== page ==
Subject: Aligning a Fork
From: Jobst Brandt
Date: May 11, 2001
aka Bicycle pulls to one side
Riders occasionally complain that their bicycle pulls to one side when ridden no-hands. That is, the rider must lean off to one side to ride straight ahead. This symptom can be from a wheel that is in crooked, something that is easily checked by observing whether the tire is centered under the brake bolt, or by just reversing the wheel to see whether the wheel is improperly centered.
Assuming the bicycle still pulls to one side, the reason is usually that the fork is bent from a side impact. A bend from a frontal impact is easily seen because the blades have a rearward bend just below the fork crown where they should be straight both fore and aft and side to side. A frontal bend usually gives a side bend as well, because the blades are not identical and tend to skew to one side. This is harder to fix and requires fixturing.
If the fork is only bent to the side, the correction must be to the side to which the rider must lean when riding no-hands. This bend can be done carefully by bending one blade at a time.
Lay the bicycle on its side, front wheel removed. Place the rubber-soled foot inside the crown of the fork and pull the upper blade until the gap at the fork end increases by a couple of millimeters. This should be measured. With the foot in the same place, pull the other fork blade until the original spacing is restored. Ride the bicycle and assess the difference. Repeat if necessary. This must be done with a strong arm and a bit of skill but it is simple.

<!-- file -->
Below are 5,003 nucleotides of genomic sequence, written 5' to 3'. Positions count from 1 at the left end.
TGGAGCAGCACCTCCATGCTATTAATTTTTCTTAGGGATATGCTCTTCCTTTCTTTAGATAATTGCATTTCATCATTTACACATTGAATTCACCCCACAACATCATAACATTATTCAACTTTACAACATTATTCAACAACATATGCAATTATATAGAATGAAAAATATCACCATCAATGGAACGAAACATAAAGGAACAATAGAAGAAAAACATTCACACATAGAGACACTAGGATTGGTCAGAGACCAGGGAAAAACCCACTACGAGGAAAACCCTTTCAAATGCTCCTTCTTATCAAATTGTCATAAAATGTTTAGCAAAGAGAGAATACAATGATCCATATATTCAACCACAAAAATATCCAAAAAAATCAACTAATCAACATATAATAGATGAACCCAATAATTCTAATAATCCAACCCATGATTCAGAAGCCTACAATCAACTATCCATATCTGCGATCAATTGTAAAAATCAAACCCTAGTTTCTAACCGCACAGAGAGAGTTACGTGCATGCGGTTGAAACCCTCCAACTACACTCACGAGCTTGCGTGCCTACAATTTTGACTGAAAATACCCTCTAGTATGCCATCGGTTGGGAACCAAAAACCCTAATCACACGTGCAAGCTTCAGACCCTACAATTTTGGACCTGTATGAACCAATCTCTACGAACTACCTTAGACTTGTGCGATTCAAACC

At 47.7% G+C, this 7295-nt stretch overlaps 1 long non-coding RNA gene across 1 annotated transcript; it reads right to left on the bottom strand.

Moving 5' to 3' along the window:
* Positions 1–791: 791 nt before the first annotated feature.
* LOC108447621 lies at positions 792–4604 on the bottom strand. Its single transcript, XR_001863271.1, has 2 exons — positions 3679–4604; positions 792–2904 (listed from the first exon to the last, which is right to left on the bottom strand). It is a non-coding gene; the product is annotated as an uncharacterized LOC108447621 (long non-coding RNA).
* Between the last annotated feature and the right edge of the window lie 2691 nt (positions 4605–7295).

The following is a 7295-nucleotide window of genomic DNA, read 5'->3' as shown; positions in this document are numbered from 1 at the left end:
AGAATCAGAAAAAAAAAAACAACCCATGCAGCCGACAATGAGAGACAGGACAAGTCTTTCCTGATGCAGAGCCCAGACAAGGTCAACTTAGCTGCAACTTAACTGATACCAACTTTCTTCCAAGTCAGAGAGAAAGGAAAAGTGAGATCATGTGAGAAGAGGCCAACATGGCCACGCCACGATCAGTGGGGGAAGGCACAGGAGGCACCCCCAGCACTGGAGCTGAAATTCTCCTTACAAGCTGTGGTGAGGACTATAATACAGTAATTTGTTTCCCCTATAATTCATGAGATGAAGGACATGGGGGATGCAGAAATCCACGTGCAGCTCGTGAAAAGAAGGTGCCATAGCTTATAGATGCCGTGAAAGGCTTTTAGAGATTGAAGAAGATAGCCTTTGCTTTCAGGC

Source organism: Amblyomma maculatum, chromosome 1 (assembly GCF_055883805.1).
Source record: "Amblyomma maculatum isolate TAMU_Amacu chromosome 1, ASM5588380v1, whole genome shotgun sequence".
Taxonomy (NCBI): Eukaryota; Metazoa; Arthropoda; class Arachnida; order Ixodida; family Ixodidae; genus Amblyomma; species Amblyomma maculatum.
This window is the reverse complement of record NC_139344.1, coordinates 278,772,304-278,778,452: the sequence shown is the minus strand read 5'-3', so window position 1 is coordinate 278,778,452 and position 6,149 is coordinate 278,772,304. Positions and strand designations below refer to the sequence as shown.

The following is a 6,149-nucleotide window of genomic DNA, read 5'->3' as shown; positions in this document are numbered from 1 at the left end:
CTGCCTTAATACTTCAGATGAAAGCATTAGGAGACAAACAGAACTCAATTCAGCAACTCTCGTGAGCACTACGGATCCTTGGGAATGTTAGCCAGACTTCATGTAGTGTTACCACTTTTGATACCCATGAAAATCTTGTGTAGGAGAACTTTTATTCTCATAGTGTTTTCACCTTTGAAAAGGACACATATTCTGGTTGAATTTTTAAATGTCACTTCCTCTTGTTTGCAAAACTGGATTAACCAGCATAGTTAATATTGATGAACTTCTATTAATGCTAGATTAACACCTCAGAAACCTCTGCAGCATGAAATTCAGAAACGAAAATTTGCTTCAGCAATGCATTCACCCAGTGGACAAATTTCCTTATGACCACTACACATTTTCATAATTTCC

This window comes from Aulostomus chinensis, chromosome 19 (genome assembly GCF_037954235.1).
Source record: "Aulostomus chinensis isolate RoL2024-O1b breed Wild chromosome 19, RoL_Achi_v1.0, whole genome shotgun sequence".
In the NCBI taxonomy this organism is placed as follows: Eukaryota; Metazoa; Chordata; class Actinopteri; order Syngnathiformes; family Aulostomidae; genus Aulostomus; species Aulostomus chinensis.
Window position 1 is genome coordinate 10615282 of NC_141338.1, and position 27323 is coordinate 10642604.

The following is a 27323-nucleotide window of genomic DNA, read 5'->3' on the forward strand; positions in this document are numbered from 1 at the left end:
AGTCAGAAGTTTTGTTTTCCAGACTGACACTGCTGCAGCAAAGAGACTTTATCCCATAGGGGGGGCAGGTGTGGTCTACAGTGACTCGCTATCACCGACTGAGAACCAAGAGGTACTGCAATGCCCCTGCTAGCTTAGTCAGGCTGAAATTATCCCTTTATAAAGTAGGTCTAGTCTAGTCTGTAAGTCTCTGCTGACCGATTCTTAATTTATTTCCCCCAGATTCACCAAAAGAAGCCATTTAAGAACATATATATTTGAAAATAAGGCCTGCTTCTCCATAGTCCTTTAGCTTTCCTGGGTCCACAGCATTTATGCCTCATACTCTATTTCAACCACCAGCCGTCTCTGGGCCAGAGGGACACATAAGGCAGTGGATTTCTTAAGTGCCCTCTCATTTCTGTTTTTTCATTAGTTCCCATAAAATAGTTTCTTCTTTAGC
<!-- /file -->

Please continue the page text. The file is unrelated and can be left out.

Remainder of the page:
If you have a non-steel bicycle, buy a new fork.
[The more primitive the tools, the more skill is required to get a repair right. Brandt describes a "heroic" repair, or a "desperation" repair, requiring skillful muscle control to avoid bending the fork too far, potentially ruining it, and skillful, repeated measurement.
When a steel fork is bent backward, usually the steerer (inside the head tube) will be bent, not only the fork blades. I've successfully straightened forks by placing the crown between wooden blocks in a vise and first straightening the steerer by hauling on it with a close-fitting pipe fitted over it, measuring its straightness with a straightedge. Once I've finished that, I straightened the blades with blows of a rubber mallet, measuring alignment relative to the steerer. But a fork-straightening jig does a much quicker job -- see the article on frame repairs -- John Allen.]
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